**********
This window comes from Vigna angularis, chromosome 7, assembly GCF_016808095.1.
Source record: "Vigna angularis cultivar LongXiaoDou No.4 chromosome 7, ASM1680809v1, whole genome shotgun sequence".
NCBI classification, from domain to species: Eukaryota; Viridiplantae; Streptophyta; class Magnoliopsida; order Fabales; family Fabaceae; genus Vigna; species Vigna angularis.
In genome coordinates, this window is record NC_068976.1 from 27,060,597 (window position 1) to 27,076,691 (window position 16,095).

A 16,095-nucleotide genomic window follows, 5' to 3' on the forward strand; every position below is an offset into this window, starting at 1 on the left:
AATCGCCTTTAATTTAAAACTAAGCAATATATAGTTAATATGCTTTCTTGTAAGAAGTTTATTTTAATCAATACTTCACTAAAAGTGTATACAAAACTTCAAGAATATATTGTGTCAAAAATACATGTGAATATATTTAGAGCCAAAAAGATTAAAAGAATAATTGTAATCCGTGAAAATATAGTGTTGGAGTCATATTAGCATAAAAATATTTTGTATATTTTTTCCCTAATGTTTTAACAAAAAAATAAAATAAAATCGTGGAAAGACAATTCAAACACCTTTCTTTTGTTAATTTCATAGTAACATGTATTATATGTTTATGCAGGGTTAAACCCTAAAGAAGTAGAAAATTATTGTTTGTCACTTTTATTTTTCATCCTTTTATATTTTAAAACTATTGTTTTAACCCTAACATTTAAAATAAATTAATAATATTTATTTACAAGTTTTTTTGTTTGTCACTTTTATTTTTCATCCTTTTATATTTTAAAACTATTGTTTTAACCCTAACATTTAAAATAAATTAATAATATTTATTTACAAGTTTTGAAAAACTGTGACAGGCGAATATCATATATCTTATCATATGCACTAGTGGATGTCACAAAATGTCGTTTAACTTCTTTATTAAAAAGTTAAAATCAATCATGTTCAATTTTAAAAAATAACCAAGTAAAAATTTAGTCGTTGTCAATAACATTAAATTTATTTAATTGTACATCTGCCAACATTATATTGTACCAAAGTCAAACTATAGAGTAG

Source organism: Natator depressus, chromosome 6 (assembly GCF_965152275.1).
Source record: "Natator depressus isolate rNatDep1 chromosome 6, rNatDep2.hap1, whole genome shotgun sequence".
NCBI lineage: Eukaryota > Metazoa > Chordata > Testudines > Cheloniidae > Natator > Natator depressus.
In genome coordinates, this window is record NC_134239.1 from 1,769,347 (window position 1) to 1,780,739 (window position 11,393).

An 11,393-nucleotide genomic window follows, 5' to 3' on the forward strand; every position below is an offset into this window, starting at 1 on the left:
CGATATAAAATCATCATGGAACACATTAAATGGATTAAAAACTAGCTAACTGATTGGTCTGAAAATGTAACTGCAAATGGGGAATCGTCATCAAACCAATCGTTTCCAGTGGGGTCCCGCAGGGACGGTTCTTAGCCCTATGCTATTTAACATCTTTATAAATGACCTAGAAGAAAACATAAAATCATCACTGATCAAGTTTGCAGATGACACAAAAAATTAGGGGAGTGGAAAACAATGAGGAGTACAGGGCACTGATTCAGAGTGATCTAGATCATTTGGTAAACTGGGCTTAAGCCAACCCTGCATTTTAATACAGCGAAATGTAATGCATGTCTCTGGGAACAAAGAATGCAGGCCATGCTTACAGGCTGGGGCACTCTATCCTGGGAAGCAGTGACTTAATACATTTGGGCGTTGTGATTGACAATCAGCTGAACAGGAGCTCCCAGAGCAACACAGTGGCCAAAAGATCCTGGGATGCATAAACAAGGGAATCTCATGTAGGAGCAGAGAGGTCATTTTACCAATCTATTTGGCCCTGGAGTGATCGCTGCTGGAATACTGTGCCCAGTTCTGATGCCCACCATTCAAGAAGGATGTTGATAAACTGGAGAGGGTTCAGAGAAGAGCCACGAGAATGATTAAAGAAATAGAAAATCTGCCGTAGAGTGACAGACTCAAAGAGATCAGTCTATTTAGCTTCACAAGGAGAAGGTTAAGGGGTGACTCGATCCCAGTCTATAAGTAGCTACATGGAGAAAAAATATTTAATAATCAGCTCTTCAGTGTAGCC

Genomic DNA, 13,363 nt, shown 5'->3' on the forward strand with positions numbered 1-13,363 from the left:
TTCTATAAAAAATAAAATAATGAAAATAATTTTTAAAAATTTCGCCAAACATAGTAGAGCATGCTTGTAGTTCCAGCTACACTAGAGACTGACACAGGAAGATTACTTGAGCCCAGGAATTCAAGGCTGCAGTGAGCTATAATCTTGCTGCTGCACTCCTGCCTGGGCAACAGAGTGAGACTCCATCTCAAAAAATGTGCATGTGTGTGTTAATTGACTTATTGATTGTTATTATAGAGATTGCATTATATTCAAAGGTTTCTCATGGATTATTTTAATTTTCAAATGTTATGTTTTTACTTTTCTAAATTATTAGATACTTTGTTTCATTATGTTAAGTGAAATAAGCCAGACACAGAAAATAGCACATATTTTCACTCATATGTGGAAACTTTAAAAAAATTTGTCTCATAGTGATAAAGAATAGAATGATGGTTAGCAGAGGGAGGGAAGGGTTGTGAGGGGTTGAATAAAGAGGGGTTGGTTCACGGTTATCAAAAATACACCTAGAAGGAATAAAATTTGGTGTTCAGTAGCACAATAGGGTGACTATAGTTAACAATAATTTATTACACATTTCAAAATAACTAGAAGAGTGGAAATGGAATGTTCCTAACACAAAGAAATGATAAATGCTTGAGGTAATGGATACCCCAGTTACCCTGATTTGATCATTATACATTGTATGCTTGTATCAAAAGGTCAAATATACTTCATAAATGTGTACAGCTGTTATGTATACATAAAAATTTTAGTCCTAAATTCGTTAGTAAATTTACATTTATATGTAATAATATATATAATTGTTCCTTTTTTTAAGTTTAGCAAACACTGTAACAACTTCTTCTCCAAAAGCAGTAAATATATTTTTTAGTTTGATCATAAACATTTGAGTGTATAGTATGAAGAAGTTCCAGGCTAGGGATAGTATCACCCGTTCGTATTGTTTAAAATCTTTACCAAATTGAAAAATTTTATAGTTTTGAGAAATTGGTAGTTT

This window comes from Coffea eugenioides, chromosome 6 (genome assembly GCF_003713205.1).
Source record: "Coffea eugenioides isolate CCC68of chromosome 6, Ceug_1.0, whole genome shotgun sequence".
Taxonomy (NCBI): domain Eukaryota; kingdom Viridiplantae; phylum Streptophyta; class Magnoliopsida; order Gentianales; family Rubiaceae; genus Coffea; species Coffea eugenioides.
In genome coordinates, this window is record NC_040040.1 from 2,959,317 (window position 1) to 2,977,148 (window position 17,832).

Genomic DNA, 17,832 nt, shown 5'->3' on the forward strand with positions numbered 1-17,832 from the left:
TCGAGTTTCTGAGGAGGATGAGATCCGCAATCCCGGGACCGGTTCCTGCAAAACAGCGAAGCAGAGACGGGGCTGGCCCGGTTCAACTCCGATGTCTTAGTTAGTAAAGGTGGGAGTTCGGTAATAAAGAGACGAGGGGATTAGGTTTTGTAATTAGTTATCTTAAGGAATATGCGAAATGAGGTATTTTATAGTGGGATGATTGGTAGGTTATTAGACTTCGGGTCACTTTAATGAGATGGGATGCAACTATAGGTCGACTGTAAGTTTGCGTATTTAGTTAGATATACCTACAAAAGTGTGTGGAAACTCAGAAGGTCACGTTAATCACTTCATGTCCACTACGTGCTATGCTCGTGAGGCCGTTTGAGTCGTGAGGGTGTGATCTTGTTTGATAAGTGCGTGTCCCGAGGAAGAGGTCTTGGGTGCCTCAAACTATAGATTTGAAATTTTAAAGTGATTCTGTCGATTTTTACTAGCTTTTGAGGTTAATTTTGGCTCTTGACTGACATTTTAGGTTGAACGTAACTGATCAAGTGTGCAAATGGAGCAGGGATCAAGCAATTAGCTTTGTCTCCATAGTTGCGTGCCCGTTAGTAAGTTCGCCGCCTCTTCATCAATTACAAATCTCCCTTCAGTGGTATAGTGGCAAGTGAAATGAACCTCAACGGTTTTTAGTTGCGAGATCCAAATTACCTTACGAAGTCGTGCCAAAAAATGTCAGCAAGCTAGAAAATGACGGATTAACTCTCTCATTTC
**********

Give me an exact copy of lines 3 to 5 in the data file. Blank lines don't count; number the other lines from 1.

NCBI classification, from domain to species: Eukaryota; Viridiplantae; Streptophyta; class Magnoliopsida; order Fabales; family Fabaceae; genus Vigna; species Vigna angularis.
In genome coordinates, this window is record NC_068976.1 from 27,060,597 (window position 1) to 27,076,691 (window position 16,095).

A 16,095-nucleotide genomic window follows, 5' to 3' on the forward strand; every position below is an offset into this window, starting at 1 on the left: